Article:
Aspen Times Weekly: Their own private Idaho
UNDER THE INFLUENCE
Colter’s Creek 2013 Arrow Rim Red (Idaho)
For the first time, an Idaho wine makes an appearance in WineInk. And I hate to say it, but it is reminiscent of a Washington wine. Berries, razz and boysen open up to dark chocolate and coffee flavors. Keep an eye on these folks. And if you are in the neighborhood of Juliaetta, Idaho, be sure to stop in for a burger and a glass of wine.
Where does your wine come from? Well, when you buy an American wine, the answer is almost always on the label.
Say you buy a wine from California. Right there on the label it will say where the grapes in that wine were sourced. If they came from a number of vineyards in different parts of the state, the label will simply say “California.” If most of the grapes in the bottle were grown within a specific county or region, such as Sonoma County, it will be designated as “Sonoma.”
Further, if they came from a single place in Sonoma County, like the Russian River Valley, the label will highlight “Russian River.” And finally if they came from a single vineyard in the Russian River Valley, in Sonoma County in California, it should say the name of that vineyard.
Got all that? If you do, good. Because by being aware of that information you can pinpoint exactly where your wine originated. And in wine, the place of its origin is an important thing.
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According to Wines and Vines, an industry publication that maintains a database of such statistics, there are, as of March 2016, 8,795 wineries in America. In order to organize where these wineries are located, and where they source their grapes, there is a system that breaks each wine region down into American Viticultural Areas or AVAs. These are also called “appellations.” They are designated and administered by the Alcohol and Tobacco Tax and Trade Bureau, or TTB, which is responsible for keeping track of the nation’s wineries.
AVAs, or appellations, are places in America that have specific geographic or geologic features that make them unique for growing grapes for wine. The designation of a place as an AVA helps to give consumers a better understanding of what they can expect from the wines that originate from those areas. To use the name of a specific AVA on the wine label, 85 percent of the wine in the bottle must have come from grapes grown within the geographical AVA boundaries. AVAs also help winemakers in the designated regions establish marketing platforms to take advantage of the unique nature of the regions.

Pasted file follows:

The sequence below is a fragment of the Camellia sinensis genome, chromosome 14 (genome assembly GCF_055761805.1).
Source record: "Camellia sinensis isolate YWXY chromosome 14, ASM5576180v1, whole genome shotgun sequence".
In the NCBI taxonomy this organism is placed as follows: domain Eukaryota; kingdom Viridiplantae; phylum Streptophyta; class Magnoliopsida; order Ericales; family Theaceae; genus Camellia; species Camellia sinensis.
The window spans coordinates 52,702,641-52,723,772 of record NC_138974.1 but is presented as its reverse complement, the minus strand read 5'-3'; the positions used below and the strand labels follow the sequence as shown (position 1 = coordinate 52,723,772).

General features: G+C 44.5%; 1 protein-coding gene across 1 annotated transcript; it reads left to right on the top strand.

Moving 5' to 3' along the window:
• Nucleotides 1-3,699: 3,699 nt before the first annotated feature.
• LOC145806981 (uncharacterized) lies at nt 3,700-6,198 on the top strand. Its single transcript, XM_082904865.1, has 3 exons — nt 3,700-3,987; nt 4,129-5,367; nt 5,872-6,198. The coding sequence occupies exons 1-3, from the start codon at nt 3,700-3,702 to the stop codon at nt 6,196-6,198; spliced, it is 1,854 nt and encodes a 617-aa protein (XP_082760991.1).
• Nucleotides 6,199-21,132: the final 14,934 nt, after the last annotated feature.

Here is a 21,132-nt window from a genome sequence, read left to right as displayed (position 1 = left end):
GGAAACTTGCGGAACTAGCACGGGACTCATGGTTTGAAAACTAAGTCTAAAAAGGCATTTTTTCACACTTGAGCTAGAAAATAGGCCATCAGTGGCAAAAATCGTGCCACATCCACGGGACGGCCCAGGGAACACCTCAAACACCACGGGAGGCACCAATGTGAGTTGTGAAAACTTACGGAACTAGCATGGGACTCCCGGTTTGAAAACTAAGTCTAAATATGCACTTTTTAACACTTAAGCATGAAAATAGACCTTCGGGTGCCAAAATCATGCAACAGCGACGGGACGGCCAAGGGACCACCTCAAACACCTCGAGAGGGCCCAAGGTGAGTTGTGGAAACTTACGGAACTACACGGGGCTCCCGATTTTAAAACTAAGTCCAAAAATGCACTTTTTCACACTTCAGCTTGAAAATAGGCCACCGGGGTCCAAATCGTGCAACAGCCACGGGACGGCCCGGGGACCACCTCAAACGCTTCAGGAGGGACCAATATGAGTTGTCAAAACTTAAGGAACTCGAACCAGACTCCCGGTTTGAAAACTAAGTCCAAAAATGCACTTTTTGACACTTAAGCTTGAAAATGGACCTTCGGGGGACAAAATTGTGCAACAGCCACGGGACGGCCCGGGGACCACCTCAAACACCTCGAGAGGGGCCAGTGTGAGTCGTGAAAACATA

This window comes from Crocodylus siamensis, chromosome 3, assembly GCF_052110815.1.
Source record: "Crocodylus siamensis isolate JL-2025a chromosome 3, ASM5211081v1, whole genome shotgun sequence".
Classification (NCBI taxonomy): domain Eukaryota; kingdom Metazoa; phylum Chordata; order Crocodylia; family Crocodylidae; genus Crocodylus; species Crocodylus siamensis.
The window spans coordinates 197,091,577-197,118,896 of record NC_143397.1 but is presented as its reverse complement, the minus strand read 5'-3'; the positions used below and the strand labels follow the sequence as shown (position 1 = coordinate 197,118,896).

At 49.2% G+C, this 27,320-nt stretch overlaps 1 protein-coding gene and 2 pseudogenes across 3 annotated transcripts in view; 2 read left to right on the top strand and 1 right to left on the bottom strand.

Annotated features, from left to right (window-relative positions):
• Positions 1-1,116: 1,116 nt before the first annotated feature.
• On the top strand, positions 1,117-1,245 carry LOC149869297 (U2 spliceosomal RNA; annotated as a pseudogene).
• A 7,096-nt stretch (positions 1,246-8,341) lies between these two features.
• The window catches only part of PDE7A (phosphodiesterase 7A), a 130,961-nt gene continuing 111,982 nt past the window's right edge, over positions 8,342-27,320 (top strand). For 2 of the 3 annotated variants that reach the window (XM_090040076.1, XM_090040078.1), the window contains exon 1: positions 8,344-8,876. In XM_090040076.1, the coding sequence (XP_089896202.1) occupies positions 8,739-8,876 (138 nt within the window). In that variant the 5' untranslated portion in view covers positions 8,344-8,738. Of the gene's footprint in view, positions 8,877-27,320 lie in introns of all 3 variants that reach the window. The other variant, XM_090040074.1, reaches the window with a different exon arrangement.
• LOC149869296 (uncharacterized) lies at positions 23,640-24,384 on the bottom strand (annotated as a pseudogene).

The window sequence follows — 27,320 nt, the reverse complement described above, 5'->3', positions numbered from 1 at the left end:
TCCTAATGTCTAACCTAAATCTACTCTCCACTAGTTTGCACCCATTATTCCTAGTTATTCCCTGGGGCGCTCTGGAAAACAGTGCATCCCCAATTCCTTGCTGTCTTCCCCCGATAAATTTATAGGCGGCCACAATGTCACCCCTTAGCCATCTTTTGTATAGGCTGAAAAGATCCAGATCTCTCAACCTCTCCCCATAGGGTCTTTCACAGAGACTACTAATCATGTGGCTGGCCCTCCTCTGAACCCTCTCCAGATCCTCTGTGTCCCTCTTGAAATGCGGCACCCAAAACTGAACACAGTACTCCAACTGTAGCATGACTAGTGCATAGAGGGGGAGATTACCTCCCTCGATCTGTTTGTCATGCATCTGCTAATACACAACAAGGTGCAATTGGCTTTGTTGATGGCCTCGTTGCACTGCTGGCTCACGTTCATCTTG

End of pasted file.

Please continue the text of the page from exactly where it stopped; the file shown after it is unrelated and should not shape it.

These are an important part of the system of American wine, as AVAs clearly define the characteristics of a region. The kind of soils that dominate that region, the weather patterns, the altitudes of the region, all have an impact on what grapes will grow best in that appellation and what kinds of traits might be expected from vineyards in that AVA.
THE LEWIS-CLARK VALLEY
I raise the point because, this month, word came that the TTB designated that a chunk of land that spans the border between Idaho and Washington be granted status as The Lewis-Clark Valley American Viticultural Area. This is a big move in providing legitimacy to the growers and winemakers of Idaho; it allows them to label their wines as being from an area that has been deemed to be unique and significant in America for growing wine.
The Lewis-Clark Valley AVA encompasses 479 miles, with two-thirds of that area in Idaho and one-third in Washington. Highway 12, which runs through Lewiston, Idaho, is the main artery through the serpentine region. The AVA encompasses the backbone of the Bitterroot Mountains and is hilly and rocky, with much of it foreboding. But 16 wineries currently source grapes from the appellation and there are 80 acres of vines planted on the Idaho side.
While the names of the wineries are a little obscure at this point, production is very limited. Wines from Basalt Cellars on the Washington side of the AVA and Idaho’s Colter’s Creek are gaining fans. The varieties of grapes are similar to those found in the neighboring Washington wine regions with a focus on red grapes like cabernet sauvignon, merlot and syrah, and amongst white grapes, riesling, pinot gris and chardonnay.
This is the third AVA in Idaho and the 14th in the state of Washington.
SO WHO CARES?
The winemakers of the region obviously care about the designation as it legitimizes their efforts. But beyond that, the designation of a new AVA is good for the industry in general. It gives wine drinkers a context for considering new areas that could be exceptional for creating great wines in the future. As the wines of Washington state have improved over the past 20 years, it is likely that opportunity exists for there to be outstanding wines produced in Idaho as well over the next 20 years.
Grapes don’t recognize borders. They just recognize nurturing soils, sunny days and cool nights.
Bravo to the grapes and the winemakers of The Lewis-Clark American Viticultural Area.
Kelly J. Hayes lives in the soon-to-be-designated appellation of Old Snowmass with his wife, Linda, and black Lab named Vino. He can be reached at firstname.lastname@example.org.
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This weekend we go local. After the bacchanalia that was the Food & Wine Classic last week, we turn to Snowmass for a kinder, gentler wine gathering as the 19th Snowmass Wine Festival gets underway.